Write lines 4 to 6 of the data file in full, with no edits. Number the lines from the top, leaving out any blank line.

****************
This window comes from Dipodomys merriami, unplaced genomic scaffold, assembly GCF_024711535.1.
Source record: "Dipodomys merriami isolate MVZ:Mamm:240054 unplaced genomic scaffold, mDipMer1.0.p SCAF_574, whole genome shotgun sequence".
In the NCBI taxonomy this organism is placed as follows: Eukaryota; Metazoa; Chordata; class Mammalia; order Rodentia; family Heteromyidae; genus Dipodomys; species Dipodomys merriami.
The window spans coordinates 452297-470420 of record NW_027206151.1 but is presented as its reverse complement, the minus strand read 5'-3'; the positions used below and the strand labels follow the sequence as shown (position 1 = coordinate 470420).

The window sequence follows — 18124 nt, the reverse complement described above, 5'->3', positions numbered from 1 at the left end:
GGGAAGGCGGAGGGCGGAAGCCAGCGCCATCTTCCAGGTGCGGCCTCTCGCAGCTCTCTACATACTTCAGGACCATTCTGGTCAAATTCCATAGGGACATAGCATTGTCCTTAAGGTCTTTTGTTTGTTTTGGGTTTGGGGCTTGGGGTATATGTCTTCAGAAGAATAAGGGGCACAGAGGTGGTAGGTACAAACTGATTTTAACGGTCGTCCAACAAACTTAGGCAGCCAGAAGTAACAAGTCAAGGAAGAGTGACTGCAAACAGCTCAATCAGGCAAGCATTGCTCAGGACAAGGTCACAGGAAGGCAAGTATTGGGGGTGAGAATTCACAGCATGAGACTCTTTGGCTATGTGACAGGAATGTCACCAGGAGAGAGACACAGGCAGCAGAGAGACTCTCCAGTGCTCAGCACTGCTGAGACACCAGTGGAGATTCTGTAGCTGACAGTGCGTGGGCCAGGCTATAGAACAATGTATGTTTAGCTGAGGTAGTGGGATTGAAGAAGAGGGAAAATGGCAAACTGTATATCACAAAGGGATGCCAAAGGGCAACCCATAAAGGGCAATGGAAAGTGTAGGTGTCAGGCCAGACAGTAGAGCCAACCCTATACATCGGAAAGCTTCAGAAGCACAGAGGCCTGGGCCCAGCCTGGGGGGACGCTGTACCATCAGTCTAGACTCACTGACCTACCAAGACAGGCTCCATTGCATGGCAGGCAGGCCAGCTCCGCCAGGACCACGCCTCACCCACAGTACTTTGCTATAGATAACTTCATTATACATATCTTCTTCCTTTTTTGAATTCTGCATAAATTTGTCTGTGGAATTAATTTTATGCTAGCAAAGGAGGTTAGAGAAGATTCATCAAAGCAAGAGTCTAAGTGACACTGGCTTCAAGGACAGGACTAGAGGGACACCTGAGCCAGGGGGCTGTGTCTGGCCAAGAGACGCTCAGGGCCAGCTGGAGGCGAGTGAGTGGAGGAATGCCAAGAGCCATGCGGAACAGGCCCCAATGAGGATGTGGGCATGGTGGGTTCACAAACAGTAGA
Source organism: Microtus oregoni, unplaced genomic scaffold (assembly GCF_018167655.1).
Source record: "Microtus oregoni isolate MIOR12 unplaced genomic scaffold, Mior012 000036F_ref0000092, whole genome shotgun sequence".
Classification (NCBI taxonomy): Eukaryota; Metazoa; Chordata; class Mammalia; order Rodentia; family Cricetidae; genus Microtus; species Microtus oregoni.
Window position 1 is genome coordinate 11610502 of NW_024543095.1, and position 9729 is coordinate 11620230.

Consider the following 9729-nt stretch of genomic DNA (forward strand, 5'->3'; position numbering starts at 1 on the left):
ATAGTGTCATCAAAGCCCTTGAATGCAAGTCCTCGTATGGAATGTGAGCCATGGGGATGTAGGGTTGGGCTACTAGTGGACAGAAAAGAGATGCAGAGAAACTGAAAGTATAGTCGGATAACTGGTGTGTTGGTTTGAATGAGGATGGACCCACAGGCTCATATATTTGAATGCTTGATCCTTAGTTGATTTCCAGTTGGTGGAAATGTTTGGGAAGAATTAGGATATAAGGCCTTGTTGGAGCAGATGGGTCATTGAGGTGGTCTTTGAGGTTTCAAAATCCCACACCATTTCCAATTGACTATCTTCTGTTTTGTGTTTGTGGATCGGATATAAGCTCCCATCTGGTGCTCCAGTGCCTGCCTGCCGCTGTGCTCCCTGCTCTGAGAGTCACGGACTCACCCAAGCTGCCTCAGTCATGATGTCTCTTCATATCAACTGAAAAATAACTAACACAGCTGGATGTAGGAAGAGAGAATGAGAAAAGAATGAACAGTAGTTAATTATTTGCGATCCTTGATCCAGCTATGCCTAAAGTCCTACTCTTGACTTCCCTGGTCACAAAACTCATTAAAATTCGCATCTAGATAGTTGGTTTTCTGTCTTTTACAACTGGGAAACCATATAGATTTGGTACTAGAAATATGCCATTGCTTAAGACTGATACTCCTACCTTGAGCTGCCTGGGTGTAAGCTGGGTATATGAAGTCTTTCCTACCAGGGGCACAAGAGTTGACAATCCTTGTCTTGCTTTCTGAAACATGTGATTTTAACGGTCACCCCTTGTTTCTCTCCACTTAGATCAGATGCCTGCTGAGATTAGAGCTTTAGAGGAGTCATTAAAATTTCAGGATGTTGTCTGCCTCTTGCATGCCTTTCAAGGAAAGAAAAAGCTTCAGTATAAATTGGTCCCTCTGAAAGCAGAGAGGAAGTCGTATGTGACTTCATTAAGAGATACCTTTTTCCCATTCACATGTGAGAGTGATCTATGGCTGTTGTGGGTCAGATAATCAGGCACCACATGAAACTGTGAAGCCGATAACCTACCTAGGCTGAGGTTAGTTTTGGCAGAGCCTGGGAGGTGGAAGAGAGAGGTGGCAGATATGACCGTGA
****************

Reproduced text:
The window spans coordinates 452297-470420 of record NW_027206151.1 but is presented as its reverse complement, the minus strand read 5'-3'; the positions used below and the strand labels follow the sequence as shown (position 1 = coordinate 470420).

The window sequence follows — 18124 nt, the reverse complement described above, 5'->3', positions numbered from 1 at the left end:
GGGAAGGCGGAGGGCGGAAGCCAGCGCCATCTTCCAGGTGCGGCCTCTCGCAGCTCTCTACATACTTCAGGACCATTCTGGTCAAATTCCATAGGGACATAGCATTGTCCTTAAGGTCTTTTGTTTGTTTTGGGTTTGGGGCTTGGGGTATATGTCTTCAGAAGAATAAGGGGCACAGAGGTGGTAGGTACAAACTGATTTTAACGGTCGTCCAACAAACTTAGGCAGCCAGAAGTAACAAGTCAAGGAAGAGTGACTGCAAACAGCTCAATCAGGCAAGCATTGCTCAGGACAAGGTCACAGGAAGGCAAGTATTGGGGGTGAGAATTCACAGCATGAGACTCTTTGGCTATGTGACAGGAATGTCACCAGGAGAGAGACACAGGCAGCAGAGAGACTCTCCAGTGCTCAGCACTGCTGAGACACCAGTGGAGATTCTGTAGCTGACAGTGCGTGGGCCAGGCTATAGAACAATGTATGTTTAGCTGAGGTAGTGGGATTGAAGAAGAGGGAAAATGGCAAACTGTATATCACAAAGGGATGCCAAAGGGCAACCCATAAAGGGCAATGGAAAGTGTAGGTGTCAGGCCAGACAGTAGAGCCAACCCTATACATCGGAAAGCTTCAGAAGCACAGAGGCCTGGGCCCAGCCTGGGGGGACGCTGTACCATCAGTCTAGACTCACTGACCTACCAAGACAGGCTCCATTGCATGGCAGGCAGGCCAGCTCCGCCAGGACCACGCCTCACCCACAGTACTTTGCTATAGATAACTTCATTATACATATCTTCTTCCTTTTTTGAATTCTGCATAAATTTGTCTGTGGAATTAATTTTATGCTAGCAAAGGAGGTTAGAGAAGATTCATCAAAGCAAGAGTCTAAGTGACACTGGCTTCAAGGACAGGACTAGAGGGACACCTGAGCCAGGGGGCTGTGTCTGGCCAAGAGACGCTCAGGGCCAGCTGGAGGCGAGTGAGTGGAGGAATGCCAAGAGCCATGCGGAACAGGCCCCAATGAGGATGTGGGCATGGTGGGTTCACAAACAGTAGA